You will need a very lightweight synthetic material, I used the lining from an old bridesmaid dress. Why synthetic? So that it will melt when you singe the edges of the flower petals rather than burn. The lighter the fabric, the more it will curl when you singe around the petals. Thicker fabrics singe, but retain more of a flat shape and aren’t suitable for this type of flower. You won’t need more than 1/8 yard of fabric though, so if you’re not sure, just buy small amounts of a variety of synthetics. Once you’ve experimented a little at home, you’ll have a better idea which fabric to use in the future.
I made these great flower headbands for a photo shoot last year and I finally made another one last week so that I could share the tutorial with you! I absolutely love the drama and sophistication that these flowers add for a special occasion. Ready to make one?
Okay, so you’ll want to cut a good number of “petals” in 3-4 sizes, progressively increasing in size. Try cutting a few petals and then singe the edges to see what the finished size will be. I set my petals next to a ruler to give you an idea of my sizing (prior to singe). You’ll need approximately 4-8 tiny petals, 10 small petals, 15 medium petals, and 10-15 large petals. They don’t have to be exact.
Now, you will need a flame to singe the petal edges. It’s easy to light a candle, so your flame is at the ready. But, a little kitchen torch works really nicely, too. Pass the flame near the edge of the fabric until it melts and curls. Singe all the way around each petal.
Stack your prepared petals in groups by size.
To make the flower, I like to use a needle and thread to sew the petals together. This gives me a lot of control over how the petals are arranged.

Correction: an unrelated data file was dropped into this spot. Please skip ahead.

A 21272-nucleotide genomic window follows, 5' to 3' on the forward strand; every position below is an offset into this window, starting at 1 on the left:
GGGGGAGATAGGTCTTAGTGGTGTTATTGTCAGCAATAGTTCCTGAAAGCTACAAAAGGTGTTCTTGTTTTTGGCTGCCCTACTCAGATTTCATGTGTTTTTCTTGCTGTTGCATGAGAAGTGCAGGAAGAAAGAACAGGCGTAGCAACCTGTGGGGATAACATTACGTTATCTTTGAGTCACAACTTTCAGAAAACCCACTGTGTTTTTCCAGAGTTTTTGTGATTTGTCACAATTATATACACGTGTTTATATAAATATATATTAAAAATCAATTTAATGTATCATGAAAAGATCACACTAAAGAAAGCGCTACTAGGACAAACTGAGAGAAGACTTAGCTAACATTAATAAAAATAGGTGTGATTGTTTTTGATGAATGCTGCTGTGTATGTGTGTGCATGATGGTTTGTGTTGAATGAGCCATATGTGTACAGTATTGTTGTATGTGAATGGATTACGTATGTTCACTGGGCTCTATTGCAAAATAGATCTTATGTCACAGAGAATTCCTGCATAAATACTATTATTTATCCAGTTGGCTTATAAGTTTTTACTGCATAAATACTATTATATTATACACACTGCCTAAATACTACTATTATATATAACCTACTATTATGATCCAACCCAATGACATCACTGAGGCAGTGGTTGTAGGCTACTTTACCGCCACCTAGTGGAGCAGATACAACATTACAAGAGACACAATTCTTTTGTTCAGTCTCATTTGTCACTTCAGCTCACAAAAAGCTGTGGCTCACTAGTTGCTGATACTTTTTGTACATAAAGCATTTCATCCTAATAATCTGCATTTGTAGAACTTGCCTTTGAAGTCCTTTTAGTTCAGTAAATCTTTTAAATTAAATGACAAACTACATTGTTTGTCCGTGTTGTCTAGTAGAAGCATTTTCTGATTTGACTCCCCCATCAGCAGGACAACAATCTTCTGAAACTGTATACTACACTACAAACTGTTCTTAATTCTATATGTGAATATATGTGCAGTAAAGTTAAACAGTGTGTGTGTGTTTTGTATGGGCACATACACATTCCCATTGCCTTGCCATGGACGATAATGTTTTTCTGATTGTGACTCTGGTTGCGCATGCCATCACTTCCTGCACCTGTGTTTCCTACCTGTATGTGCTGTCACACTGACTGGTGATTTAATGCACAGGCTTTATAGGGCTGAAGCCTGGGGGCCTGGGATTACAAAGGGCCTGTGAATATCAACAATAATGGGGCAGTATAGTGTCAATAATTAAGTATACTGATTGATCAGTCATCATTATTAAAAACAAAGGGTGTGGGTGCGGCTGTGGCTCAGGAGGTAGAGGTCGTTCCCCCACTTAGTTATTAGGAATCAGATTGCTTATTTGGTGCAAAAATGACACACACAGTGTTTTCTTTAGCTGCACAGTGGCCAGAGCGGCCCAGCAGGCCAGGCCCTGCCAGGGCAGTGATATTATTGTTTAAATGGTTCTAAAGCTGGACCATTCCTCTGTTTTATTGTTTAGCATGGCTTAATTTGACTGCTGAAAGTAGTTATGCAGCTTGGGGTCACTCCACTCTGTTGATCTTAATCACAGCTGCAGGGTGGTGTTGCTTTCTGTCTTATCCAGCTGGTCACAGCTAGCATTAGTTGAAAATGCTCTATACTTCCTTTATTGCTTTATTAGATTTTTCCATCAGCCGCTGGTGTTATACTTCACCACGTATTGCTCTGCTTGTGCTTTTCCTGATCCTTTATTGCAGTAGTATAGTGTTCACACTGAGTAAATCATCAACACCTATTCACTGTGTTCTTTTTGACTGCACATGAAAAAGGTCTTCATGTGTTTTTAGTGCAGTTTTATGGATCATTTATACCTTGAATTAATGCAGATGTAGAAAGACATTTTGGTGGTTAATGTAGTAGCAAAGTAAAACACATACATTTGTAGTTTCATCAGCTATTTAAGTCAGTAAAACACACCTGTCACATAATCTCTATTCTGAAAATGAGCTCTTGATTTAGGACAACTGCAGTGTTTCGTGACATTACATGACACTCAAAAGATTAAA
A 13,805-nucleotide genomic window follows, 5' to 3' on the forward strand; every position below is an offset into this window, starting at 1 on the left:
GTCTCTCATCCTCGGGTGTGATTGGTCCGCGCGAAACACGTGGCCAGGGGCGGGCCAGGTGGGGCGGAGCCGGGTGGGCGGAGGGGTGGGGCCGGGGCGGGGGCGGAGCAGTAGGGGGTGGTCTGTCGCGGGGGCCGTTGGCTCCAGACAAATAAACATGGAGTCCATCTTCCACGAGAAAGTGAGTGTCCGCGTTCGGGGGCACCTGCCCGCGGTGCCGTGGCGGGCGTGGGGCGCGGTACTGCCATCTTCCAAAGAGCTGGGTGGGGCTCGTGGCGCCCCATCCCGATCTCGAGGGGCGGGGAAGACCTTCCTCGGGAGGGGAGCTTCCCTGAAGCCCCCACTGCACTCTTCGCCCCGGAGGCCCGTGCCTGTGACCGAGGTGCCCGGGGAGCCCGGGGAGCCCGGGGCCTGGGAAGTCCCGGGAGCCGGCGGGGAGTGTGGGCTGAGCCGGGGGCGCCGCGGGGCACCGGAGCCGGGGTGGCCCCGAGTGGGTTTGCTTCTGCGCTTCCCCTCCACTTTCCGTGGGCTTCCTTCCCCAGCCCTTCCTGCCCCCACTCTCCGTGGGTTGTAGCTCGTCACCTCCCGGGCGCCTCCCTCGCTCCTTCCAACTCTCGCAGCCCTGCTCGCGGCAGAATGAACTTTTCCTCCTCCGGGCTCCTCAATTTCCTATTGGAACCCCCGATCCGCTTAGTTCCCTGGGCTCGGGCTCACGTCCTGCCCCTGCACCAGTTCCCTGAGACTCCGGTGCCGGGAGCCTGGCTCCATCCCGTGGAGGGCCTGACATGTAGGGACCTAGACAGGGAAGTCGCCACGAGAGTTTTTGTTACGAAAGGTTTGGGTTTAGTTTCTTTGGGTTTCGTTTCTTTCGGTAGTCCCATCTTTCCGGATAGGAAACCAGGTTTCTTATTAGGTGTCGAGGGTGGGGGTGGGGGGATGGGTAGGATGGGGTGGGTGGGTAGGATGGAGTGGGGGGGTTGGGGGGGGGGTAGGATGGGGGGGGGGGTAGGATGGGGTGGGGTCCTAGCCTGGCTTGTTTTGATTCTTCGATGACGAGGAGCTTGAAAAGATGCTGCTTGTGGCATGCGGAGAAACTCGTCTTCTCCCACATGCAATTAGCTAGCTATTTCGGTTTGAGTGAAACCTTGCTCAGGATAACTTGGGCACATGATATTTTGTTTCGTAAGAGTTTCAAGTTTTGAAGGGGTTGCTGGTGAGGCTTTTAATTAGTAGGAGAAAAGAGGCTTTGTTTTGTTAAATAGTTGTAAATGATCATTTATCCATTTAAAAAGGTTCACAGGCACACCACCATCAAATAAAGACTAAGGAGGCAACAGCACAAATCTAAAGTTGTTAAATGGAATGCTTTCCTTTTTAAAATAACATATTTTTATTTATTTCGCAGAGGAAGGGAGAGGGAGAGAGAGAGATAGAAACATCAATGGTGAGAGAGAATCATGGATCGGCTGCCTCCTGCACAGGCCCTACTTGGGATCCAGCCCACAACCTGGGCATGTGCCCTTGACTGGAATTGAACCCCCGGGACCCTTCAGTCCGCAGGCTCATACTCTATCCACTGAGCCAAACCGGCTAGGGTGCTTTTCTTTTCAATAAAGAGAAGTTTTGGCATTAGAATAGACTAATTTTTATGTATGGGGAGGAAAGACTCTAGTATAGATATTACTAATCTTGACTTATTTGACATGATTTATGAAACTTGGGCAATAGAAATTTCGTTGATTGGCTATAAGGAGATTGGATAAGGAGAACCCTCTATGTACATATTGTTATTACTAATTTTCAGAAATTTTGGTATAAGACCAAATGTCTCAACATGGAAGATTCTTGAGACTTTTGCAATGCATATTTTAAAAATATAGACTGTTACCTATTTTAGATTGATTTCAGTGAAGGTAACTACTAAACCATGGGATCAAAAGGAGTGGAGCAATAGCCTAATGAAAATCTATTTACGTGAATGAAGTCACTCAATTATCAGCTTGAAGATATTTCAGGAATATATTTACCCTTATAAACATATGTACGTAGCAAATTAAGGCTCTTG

Start with four small petals (not the tiny ones, those can be added to the center at the very end to cover your stitches). Point each of the smaller ends in toward the center. Poke your needle up from the bottom through all four layers at the center and then stitch back down, up once more and down again to make a little x. Now you have your center foundation for your flower.
With your needle and thread through the top of the flower center, place a couple more small petals below your center foundation. You’re just going to start adding petals, moving in a spiral, spacing each subsequent petal so that its center rests below the space between the two petals above it – does that make sense? Once you have used all of your small petals, start adding your medium, then large, adjusting the number of each size petal for your desired fullness. Each time you add a couple petals around the base, poke your needle down through the center and back up again to catch the new petals and secure them in place. Cup the flower in the palm of your hand as you add petals to make sure they are placed where you like. Finish your flower by poking the needle down through the bottom, tie off in a knot, and clip the extra thread.
This is how the bottom of your flower will look when you’re about done. See the spiral of petals?
Now you can finish the inner center with a button or by gluing a cluster of the tiny petals to cover the stitching inside.
To attach the flower to a headband, you will need a small circle of felt and a matching headband.
Use hot glue to secure the back of the flower onto the topside of the headband (figure out where you want the flower positioned by holding it up on the model). Glue the circle of felt on the center back of the flower with the headband sandwiched between. Done!!
This is my friend’s daughter, Maddy, by the way. Isn’t she gorgeous? I got to take some pictures of her and her brothers last year – such an honor. I love it when my friends humor me and let me photograph their families. These pictures kind of take my breath away, still.
This is also the way that I made the Christmas headbands for Addie last year – you can see what the picture perfect flower headband looks like in red, here.